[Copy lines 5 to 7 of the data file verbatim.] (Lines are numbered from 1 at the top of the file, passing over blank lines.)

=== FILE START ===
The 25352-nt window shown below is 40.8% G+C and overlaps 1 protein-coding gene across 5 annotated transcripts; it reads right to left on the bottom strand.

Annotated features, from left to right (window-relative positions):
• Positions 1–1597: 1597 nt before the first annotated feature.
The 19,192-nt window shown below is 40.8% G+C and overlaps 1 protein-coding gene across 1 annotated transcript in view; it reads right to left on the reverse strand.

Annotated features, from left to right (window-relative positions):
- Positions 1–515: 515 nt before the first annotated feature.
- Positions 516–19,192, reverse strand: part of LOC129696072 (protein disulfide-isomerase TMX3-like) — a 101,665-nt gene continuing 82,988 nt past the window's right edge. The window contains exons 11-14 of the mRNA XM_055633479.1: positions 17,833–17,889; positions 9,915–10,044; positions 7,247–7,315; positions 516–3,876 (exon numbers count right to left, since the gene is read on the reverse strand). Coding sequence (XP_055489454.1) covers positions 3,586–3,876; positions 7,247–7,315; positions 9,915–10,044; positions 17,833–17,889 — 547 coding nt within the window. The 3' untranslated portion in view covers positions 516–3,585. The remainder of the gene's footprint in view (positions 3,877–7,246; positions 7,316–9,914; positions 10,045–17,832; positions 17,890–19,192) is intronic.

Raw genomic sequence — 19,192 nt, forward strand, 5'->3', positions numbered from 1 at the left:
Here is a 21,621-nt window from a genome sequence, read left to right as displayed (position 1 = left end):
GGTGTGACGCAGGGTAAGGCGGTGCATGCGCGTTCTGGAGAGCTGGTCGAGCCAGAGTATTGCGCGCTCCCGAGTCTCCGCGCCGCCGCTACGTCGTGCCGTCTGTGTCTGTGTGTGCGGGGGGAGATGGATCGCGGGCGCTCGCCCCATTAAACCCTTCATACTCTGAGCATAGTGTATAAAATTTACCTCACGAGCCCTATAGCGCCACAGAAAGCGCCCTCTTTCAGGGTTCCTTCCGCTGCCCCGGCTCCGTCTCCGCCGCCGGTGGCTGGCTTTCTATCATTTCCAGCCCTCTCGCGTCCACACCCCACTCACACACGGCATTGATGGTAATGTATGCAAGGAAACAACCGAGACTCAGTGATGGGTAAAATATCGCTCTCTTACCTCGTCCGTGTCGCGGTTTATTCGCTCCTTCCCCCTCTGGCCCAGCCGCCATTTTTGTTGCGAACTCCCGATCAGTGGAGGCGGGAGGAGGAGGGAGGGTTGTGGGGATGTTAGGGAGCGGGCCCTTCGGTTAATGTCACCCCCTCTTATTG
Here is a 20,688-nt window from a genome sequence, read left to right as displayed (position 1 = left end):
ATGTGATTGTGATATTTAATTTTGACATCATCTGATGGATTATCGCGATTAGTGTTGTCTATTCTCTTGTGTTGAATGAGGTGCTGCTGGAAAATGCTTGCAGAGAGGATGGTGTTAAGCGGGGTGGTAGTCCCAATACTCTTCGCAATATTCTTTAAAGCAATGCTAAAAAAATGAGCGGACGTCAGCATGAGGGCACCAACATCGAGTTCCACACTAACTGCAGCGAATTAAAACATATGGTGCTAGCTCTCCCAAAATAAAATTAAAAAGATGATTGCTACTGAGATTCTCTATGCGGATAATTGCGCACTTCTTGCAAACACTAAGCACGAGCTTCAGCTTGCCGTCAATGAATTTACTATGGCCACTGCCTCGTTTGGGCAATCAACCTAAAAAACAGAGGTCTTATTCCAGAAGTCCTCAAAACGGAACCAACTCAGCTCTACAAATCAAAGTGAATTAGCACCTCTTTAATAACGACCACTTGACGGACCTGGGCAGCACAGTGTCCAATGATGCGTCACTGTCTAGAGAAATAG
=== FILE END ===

Annotated features, from left to right (window-relative positions):
- Positions 1–515: 515 nt before the first annotated feature.
- Positions 516–19,192, reverse strand: part of LOC129696072 (protein disulfide-isomerase TMX3-like) — a 101,665-nt gene continuing 82,988 nt past the window's right edge. The window contains exons 11-14 of the mRNA XM_055633479.1: positions 17,833–17,889; positions 9,915–10,044; positions 7,247–7,315; positions 516–3,876 (exon numbers count right to left, since the gene is read on the reverse strand). Coding sequence (XP_055489454.1) covers positions 3,586–3,876; positions 7,247–7,315; positions 9,915–10,044; positions 17,833–17,889 — 547 coding nt within the window. The 3' untranslated portion in view covers positions 516–3,585. The remainder of the gene's footprint in view (positions 3,877–7,246; positions 7,316–9,914; positions 10,045–17,832; positions 17,890–19,192) is intronic.